GSA Annual Meeting in Denver, Colorado, USA - 2016

Paper No. 215-3
Presentation Time: 2:05 PM


NESBITT, Jake A., LINDSAY, Matthew B.J. and SWERHONE, Lawrence A., Geological Sciences, University of Saskatchewan, 114 Science Place, Saskatoon, SK S7N 5E2, Canada,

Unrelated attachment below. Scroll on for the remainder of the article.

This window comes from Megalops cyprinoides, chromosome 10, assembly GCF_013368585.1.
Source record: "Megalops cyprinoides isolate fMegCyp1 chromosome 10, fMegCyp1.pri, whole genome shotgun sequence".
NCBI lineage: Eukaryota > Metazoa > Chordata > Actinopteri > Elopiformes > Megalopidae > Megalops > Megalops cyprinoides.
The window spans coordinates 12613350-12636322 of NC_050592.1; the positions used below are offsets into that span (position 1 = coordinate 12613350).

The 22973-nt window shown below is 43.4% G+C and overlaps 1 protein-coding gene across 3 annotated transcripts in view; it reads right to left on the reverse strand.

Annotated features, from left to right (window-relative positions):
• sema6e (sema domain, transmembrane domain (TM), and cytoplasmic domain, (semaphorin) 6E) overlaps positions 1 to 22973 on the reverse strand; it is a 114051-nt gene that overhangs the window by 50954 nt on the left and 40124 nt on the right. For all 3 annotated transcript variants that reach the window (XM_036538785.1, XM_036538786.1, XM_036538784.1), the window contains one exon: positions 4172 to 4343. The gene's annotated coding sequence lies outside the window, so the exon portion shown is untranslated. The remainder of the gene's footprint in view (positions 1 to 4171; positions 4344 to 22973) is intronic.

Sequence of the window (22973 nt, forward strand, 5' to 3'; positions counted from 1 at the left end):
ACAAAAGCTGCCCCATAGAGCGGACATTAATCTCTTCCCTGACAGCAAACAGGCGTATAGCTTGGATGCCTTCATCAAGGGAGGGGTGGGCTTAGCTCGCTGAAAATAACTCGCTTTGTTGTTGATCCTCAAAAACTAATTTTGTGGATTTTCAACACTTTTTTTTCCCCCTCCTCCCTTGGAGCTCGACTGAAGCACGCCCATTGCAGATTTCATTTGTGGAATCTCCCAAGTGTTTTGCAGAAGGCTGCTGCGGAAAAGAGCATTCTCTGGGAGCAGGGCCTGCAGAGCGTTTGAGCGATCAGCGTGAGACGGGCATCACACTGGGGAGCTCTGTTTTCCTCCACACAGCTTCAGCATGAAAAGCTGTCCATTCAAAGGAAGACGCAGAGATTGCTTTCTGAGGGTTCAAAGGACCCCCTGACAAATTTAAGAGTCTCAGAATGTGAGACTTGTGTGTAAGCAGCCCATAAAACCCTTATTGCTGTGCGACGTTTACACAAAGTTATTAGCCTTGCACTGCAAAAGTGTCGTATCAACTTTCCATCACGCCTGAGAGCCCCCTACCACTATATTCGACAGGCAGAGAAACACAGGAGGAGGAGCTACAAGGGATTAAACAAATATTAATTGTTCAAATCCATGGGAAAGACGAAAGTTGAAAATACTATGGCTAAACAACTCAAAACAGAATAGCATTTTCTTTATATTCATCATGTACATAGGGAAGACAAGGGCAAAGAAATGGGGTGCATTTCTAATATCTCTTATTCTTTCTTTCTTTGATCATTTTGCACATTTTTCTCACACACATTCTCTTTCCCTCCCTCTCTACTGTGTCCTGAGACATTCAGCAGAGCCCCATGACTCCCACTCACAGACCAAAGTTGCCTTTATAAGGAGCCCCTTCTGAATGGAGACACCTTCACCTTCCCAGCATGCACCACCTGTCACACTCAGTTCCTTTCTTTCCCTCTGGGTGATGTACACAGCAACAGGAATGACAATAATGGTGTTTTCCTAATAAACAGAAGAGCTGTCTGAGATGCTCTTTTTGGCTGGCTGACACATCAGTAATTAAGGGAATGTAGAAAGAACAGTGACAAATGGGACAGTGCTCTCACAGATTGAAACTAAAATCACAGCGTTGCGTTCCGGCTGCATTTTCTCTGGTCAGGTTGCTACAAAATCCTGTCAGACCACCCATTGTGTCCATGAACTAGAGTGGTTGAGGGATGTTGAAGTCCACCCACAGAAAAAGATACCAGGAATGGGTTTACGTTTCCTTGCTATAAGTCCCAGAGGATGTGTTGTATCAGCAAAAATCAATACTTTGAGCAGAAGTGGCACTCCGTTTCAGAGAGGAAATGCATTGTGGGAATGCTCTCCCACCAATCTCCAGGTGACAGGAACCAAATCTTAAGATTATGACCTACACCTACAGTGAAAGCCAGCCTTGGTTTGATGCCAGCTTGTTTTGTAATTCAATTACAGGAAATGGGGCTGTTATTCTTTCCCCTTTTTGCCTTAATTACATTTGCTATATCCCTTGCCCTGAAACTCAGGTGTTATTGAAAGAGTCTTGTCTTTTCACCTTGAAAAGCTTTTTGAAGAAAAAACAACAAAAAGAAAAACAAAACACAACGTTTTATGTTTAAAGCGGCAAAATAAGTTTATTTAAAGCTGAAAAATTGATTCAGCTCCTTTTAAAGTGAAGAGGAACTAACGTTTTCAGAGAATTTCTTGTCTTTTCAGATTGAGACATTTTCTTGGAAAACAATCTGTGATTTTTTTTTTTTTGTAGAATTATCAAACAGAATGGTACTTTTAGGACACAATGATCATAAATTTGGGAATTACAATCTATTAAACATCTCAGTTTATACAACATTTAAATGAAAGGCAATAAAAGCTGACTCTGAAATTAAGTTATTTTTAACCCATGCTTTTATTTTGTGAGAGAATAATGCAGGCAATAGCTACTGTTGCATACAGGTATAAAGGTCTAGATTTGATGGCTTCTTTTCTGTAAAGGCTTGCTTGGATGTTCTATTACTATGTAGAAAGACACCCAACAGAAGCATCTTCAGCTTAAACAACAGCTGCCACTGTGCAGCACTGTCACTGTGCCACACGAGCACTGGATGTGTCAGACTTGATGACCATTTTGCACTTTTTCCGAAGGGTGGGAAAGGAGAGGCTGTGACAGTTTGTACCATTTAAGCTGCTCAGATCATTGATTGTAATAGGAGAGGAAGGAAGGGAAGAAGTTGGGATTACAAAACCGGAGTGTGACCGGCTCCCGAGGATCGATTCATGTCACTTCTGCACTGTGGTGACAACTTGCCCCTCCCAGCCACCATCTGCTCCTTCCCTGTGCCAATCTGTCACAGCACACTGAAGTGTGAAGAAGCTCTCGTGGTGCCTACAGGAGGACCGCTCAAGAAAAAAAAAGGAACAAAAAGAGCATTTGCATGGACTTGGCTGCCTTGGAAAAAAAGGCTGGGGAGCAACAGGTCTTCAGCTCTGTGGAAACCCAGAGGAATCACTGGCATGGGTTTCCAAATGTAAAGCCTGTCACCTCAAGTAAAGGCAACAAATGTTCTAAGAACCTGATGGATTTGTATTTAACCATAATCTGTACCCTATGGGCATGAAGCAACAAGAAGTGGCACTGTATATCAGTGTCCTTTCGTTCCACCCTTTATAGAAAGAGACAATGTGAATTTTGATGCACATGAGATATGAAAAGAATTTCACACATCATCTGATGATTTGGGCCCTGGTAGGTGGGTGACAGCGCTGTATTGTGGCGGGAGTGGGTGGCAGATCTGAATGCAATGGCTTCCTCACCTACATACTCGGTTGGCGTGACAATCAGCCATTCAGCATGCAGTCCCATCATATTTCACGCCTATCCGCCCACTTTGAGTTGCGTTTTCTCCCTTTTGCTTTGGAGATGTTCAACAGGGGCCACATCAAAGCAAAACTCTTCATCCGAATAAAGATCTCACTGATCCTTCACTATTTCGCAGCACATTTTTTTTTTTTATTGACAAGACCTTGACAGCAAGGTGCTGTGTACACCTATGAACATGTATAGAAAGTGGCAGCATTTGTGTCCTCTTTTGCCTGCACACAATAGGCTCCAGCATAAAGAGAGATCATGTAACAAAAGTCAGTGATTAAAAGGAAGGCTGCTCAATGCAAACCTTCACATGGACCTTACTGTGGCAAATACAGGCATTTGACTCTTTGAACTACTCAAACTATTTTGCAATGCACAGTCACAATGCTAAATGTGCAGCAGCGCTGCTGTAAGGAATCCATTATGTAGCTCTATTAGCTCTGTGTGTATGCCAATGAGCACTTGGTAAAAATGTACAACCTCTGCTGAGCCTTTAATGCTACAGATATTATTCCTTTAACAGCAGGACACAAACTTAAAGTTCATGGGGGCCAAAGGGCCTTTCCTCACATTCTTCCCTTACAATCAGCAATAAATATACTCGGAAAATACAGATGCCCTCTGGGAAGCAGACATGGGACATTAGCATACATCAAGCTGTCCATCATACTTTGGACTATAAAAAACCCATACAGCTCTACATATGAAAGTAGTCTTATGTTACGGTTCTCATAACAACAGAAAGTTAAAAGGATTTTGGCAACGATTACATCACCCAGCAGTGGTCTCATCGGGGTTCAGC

Petroleum coke is a byproduct of oil sands bitumen upgrading in Athabasca Oil Sands Region (AOSR) of northern Alberta, Canada. The total petroleum coke inventory in this region currently exceeds 100 million tonnes and more than 1 billion tonnes will ultimately be stored in mine closure landscapes. A detailed core and groundwater sampling program was conducted in 2014 to examine the geochemical characteristics of fluid petroleum coke deposits at a mine located approximately 40 km northwest of Fort McMurray, Alberta, Canada. The bulk coke composition was dominated by C (84.2 ± 2.3 wt. %) and S (6.99 ± 0.26 wt. %), whereas Si (9210 ± 3000 mg kg−1), Al (5980 ± 1200 mg kg−1), Fe (4760 ± 1200 mg kg−1), and Ti (1380 ± 430 mg kg−1) were present in lesser amounts. Vanadium (1280 ± 120 mg kg−1) and Ni (230 ± 80 mg kg−1) – which have previously been linked to elevated toxicity of coke leachates – were present at the highest concentrations among potentially-hazardous minor and trace elements. Bulk X-ray absorption near edge structure (XANES) spectra indicated that V and Ni largely occurred as V(IV) and Ni(II) in porphyrin complexes. However, micro-scale XANES measurements revealed distinct zonation in the distribution and speciation of both V and Ni. These micro-scale measurements coupled with finite difference modeling suggest that V(III) was present in distorted octahedral sites of phyllosilicates, while Ni(II) is likely hosted in distorted porphyrin complexes and oxides. Elevated pore-water V and Ni concentrations were observed within a narrow (1–3 m) depth interval immediately below the water table. Vanadium concentrations up to 3 mg L−1 occurred at pH greater than 7 in a mixing zone of meteoric water and oil sands process affected water (OSPW) identified from δ2H and δ18O data. Elevated Ni concentrations up to 50 μg L−1 were observed within this mixing zone only at locations where pore-water pH was less than 6.5. Vanadium concentrations were limited under these slightly lower pH conditions, while dissolved V and Ni concentrations were generally low at greater depths under mildly alkaline (i.e., pH > 8.0) and anoxic conditions characteristic of OSPW. This research provides new insight into the source and mobility of V and Ni in oil sands mine landscapes and, more generally, the environment.